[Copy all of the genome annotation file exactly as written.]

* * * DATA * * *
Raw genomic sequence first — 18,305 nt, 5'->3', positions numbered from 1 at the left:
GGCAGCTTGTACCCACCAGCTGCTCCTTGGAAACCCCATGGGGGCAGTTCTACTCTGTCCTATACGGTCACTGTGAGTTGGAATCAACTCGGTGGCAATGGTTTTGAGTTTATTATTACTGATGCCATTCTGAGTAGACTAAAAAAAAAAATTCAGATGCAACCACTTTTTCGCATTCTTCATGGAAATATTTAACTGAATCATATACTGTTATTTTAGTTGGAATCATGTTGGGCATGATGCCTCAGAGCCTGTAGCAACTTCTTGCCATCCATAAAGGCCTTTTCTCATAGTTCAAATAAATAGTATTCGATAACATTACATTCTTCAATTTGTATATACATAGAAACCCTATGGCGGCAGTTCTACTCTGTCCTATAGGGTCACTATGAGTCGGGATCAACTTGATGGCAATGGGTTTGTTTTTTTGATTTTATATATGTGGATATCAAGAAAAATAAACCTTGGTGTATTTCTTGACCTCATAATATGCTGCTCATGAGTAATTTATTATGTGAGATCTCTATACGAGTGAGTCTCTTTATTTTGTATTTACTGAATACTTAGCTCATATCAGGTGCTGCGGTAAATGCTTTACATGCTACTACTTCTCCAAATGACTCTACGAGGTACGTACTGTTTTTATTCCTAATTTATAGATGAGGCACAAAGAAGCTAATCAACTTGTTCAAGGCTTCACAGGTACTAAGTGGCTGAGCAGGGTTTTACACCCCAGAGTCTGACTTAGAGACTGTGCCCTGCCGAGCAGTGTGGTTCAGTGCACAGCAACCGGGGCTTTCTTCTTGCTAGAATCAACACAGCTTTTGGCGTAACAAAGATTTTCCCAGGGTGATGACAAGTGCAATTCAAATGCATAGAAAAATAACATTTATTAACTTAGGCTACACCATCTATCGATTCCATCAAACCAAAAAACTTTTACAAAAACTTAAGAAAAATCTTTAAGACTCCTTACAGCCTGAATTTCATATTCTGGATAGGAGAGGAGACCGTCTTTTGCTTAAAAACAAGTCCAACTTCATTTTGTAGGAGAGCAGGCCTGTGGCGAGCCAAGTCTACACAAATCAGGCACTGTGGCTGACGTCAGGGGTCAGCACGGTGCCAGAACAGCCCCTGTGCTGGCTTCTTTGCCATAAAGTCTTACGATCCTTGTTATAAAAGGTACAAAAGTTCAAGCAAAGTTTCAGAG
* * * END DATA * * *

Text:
Raw genomic sequence first — 18,305 nt, 5'->3', positions numbered from 1 at the left:
GGCAGCTTGTACCCACCAGCTGCTCCTTGGAAACCCCATGGGGGCAGTTCTACTCTGTCCTATACGGTCACTGTGAGTTGGAATCAACTCGGTGGCAATGGTTTTGAGTTTATTATTACTGATGCCATTCTGAGTAGACTAAAAAAAAAAATTCAGATGCAACCACTTTTTCGCATTCTTCATGGAAATATTTAACTGAATCATATACTGTTATTTTAGTTGGAATCATGTTGGGCATGATGCCTCAGAGCCTGTAGCAACTTCTTGCCATCCATAAAGGCCTTTTCTCATAGTTCAAATAAATAGTATTCGATAACATTACATTCTTCAATTTGTATATACATAGAAACCCTATGGCGGCAGTTCTACTCTGTCCTATAGGGTCACTATGAGTCGGGATCAACTTGATGGCAATGGGTTTGTTTTTTTGATTTTATATATGTGGATATCAAGAAAAATAAACCTTGGTGTATTTCTTGACCTCATAATATGCTGCTCATGAGTAATTTATTATGTGAGATCTCTATACGAGTGAGTCTCTTTATTTTGTATTTACTGAATACTTAGCTCATATCAGGTGCTGCGGTAAATGCTTTACATGCTACTACTTCTCCAAATGACTCTACGAGGTACGTACTGTTTTTATTCCTAATTTATAGATGAGGCACAAAGAAGCTAATCAACTTGTTCAAGGCTTCACAGGTACTAAGTGGCTGAGCAGGGTTTTACACCCCAGAGTCTGACTTAGAGACTGTGCCCTGCCGAGCAGTGTGGTTCAGTGCACAGCAACCGGGGCTTTCTTCTTGCTAGAATCAACACAGCTTTTGGCGTAACAAAGATTTTCCCAGGGTGATGACAAGTGCAATTCAAATGCATAGAAAAATAACATTTATTAACTTAGGCTACACCATCTATCGATTCCATCAAACCAAAAAACTTTTACAAAAACTTAAGAAAAATCTTTAAGACTCCTTACAGCCTGAATTTCATATTCTGGATAGGAGAGGAGACCGTCTTTTGCTTAAAAACAAGTCCAACTTCATTTTGTAGGAGAGCAGGCCTGTGGCGAGCCAAGTCTACACAAATCAGGCACTGTGGCTGACGTCAGGGGTCAGCACGGTGCCAGAACAGCCCCTGTGCTGGCTTCTTTGCCATAAAGTCTTACGATCCTTGTTATAAAAGGTACAAAAGTTCAAGCAAAGTTTCAGAG